Want multitouch on the Google Nexus One's native browser and don't mind a little rooting? Read on. Famed Android cooker cyanogen has whipped up the necessary files. You'll need a rooted Nexus One, the files from here, and then the following command-line commands:
Check out video of the end result after the break. Oh, and one more thing. Google's been releasing Android 2.1 source code to the Android Open Source Project today, which means full custom ROMs should be on their way for the Nexus One very shortly. [via Redmond Pie]
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For whatever reason Android devices in the U.S. are natively missing multitouch. Is this a feature that you are craving? Or is it overrated?
The ever-popular Beautiful Widgets will soon be updated to allow for various skins. A good amount of our forum members already are creating their own skins. Join in on the conversation in the following thread: Beautiful Widgets Skins.
Google announced it will have a limited number of feature films available for rental on YouTube in conjunction with the Sundance Film Festival. Five films from 2009 and 2010 will be featured, and they'll be available this Friday through Sunday, Jan. 31. And more's coming in the weeks ahead, Google says, including "a small collection of rental videos from other U.S. partners across different industries, including health and education."
And so that leads us logically to this question: How long before we see YouTube video rentals translate onto Android (and other platforms)? Chances are Google's taking very small steps here, but don't be surprised when we start seeing more of our little robot friend playing box-office maven.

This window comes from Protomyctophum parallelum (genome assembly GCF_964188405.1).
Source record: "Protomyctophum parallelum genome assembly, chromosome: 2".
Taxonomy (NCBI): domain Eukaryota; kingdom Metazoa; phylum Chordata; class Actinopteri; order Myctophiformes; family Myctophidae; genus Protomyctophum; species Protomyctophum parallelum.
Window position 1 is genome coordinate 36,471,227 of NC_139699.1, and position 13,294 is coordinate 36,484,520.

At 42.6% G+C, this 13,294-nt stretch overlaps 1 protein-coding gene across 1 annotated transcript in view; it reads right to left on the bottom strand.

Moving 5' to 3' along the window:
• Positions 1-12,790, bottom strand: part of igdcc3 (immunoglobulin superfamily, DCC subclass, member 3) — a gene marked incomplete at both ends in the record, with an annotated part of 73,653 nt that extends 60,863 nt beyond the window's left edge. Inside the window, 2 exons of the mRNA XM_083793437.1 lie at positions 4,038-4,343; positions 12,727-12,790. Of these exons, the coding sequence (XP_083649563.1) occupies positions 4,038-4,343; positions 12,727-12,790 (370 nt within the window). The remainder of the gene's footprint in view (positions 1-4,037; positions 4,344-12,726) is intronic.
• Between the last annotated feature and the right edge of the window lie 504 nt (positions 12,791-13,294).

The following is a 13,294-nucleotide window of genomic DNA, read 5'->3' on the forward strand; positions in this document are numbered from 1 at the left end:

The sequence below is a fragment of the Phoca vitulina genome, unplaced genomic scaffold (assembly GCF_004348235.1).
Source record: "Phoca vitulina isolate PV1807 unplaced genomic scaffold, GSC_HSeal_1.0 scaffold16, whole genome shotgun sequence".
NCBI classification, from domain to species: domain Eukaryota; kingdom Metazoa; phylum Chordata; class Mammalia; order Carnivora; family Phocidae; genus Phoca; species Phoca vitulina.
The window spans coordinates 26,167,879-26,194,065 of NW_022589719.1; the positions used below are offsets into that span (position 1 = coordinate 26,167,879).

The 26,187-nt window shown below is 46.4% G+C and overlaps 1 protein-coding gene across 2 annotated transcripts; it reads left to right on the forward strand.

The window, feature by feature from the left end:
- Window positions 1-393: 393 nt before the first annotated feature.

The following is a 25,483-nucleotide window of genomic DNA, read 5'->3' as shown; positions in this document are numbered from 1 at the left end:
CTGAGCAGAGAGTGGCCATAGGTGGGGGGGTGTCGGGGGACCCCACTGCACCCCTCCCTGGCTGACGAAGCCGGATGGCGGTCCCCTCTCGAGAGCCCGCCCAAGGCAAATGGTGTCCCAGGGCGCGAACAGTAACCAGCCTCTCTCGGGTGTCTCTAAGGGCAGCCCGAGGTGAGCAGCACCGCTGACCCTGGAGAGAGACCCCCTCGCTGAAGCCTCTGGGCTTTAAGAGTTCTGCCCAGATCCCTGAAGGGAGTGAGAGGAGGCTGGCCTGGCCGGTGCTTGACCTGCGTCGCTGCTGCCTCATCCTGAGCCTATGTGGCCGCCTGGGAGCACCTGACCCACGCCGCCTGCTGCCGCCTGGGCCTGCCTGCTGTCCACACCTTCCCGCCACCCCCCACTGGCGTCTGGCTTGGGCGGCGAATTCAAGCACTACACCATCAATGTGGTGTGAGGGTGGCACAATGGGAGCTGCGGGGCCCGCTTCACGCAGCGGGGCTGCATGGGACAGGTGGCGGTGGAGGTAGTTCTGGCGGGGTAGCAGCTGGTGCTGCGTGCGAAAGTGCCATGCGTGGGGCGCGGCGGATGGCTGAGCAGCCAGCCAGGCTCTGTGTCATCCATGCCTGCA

Oh, and the five films being featured? Check 'em out after the break. (Thanks, Sharon!)
Another quarterly report from AdMob, another major climb for Android. The Q4 2009 numbers show that AdMob (which serves mobile advertising) fed nearly twice as many Android devices in the United States as it did in the third quarter, up to 27 percent (from 14 percent in Q3). Other bullet points:
Leading the way for Android in the U.S. in December was the Motorola Droid, with 11.3 percent of all U.S. requests. The Dream (G1) was next at 8.3 percent, followed by the Hero at 4.2 percent, the Motorola Cliq at 3.4 percent, the Magic at 3.2 percent and the Droid Eris at 2.2 percent. The Samsung Moment had 1.1 percent.
As it stands, Android had seven of the top 10 smartphones for the final month of the year and had 36 percent of U.S. ad requests. Also making the list were the iPhone (No. 1), BlackBerry Curve 8300 (No. 5) and Palm Pre (No. 8).
The U.S. made up 48 percent of December's 11.5 million requests.
Worldwide, Android made up 19 percent of ad requests.
HTC had 11 percent of worldwide ad requests, followed by Motorola at 8 percent and Samsung at 1 percent.
You know it as the Android-powered Sony Ericsson Xperia X10, but on Japan's DoCoMo network, it's going as the "Smartphone Xperia," and it'll be available in April. The X10 -- erm, Smartphone Xperia -- will be available in white or black and will feature the same Timescape UI that we saw in our own hands-on. Still no word when we might actually see the Smartphone Xperia -- erm, Xperia X10 -- in this part of the world. [NTT DoCoMo]
Please welcome Garmin-ASUS to the Android party! After promising to deliver an Android device way back in December 2008 and then re-affirming that fact in June 2009, it looks like that Garmin-ASUS Android phone will be shown off at Mobile World Congress in Barcelona. Better late than never, right? No official details on the device has been announced so we'll keep a watchful eye on this Garmin-ASUS Android phone for the time being.
Can Garmin-ASUS hang with the big boys of HTC and Motorola in the Android space? We shall see in Barcelona!